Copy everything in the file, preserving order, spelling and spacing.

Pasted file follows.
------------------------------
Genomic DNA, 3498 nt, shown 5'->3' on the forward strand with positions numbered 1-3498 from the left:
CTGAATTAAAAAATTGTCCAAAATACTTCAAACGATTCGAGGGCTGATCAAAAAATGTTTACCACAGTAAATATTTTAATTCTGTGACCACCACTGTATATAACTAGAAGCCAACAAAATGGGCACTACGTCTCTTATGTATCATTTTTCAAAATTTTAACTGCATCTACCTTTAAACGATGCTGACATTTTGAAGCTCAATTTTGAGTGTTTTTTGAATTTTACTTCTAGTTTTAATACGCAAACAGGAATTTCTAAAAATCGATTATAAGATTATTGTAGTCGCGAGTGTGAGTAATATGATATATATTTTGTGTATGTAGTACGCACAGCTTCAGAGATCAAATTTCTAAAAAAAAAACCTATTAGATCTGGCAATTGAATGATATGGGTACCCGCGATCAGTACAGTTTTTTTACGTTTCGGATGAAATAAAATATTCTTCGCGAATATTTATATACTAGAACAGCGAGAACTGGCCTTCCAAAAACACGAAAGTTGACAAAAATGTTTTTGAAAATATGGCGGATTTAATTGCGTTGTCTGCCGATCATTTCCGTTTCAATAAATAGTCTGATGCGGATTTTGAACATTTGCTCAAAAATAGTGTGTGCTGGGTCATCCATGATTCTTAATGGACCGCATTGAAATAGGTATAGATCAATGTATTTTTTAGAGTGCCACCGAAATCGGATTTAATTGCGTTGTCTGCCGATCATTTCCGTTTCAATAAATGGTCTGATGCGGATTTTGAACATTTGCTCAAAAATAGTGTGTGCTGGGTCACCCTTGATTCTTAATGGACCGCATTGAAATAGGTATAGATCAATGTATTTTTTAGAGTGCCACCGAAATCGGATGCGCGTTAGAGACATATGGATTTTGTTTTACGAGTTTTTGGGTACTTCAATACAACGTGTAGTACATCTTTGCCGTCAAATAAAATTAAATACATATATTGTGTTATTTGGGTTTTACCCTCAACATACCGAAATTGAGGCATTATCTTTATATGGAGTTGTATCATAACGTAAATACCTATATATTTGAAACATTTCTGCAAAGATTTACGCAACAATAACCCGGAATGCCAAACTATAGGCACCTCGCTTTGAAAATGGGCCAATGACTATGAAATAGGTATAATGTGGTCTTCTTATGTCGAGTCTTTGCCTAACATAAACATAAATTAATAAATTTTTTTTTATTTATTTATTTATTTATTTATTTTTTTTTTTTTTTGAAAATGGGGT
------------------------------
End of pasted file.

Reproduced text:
Genomic DNA, 3498 nt, shown 5'->3' on the forward strand with positions numbered 1-3498 from the left:
CTGAATTAAAAAATTGTCCAAAATACTTCAAACGATTCGAGGGCTGATCAAAAAATGTTTACCACAGTAAATATTTTAATTCTGTGACCACCACTGTATATAACTAGAAGCCAACAAAATGGGCACTACGTCTCTTATGTATCATTTTTCAAAATTTTAACTGCATCTACCTTTAAACGATGCTGACATTTTGAAGCTCAATTTTGAGTGTTTTTTGAATTTTACTTCTAGTTTTAATACGCAAACAGGAATTTCTAAAAATCGATTATAAGATTATTGTAGTCGCGAGTGTGAGTAATATGATATATATTTTGTGTATGTAGTACGCACAGCTTCAGAGATCAAATTTCTAAAAAAAAAACCTATTAGATCTGGCAATTGAATGATATGGGTACCCGCGATCAGTACAGTTTTTTTACGTTTCGGATGAAATAAAATATTCTTCGCGAATATTTATATACTAGAACAGCGAGAACTGGCCTTCCAAAAACACGAAAGTTGACAAAAATGTTTTTGAAAATATGGCGGATTTAATTGCGTTGTCTGCCGATCATTTCCGTTTCAATAAATAGTCTGATGCGGATTTTGAACATTTGCTCAAAAATAGTGTGTGCTGGGTCATCCATGATTCTTAATGGACCGCATTGAAATAGGTATAGATCAATGTATTTTTTAGAGTGCCACCGAAATCGGATTTAATTGCGTTGTCTGCCGATCATTTCCGTTTCAATAAATGGTCTGATGCGGATTTTGAACATTTGCTCAAAAATAGTGTGTGCTGGGTCACCCTTGATTCTTAATGGACCGCATTGAAATAGGTATAGATCAATGTATTTTTTAGAGTGCCACCGAAATCGGATGCGCGTTAGAGACATATGGATTTTGTTTTACGAGTTTTTGGGTACTTCAATACAACGTGTAGTACATCTTTGCCGTCAAATAAAATTAAATACATATATTGTGTTATTTGGGTTTTACCCTCAACATACCGAAATTGAGGCATTATCTTTATATGGAGTTGTATCATAACGTAAATACCTATATATTTGAAACATTTCTGCAAAGATTTACGCAACAATAACCCGGAATGCCAAACTATAGGCACCTCGCTTTGAAAATGGGCCAATGACTATGAAATAGGTATAATGTGGTCTTCTTATGTCGAGTCTTTGCCTAACATAAACATAAATTAATAAATTTTTTTTTATTTATTTATTTATTTATTTATTTTTTTTTTTTTTTGAAAATGGGGT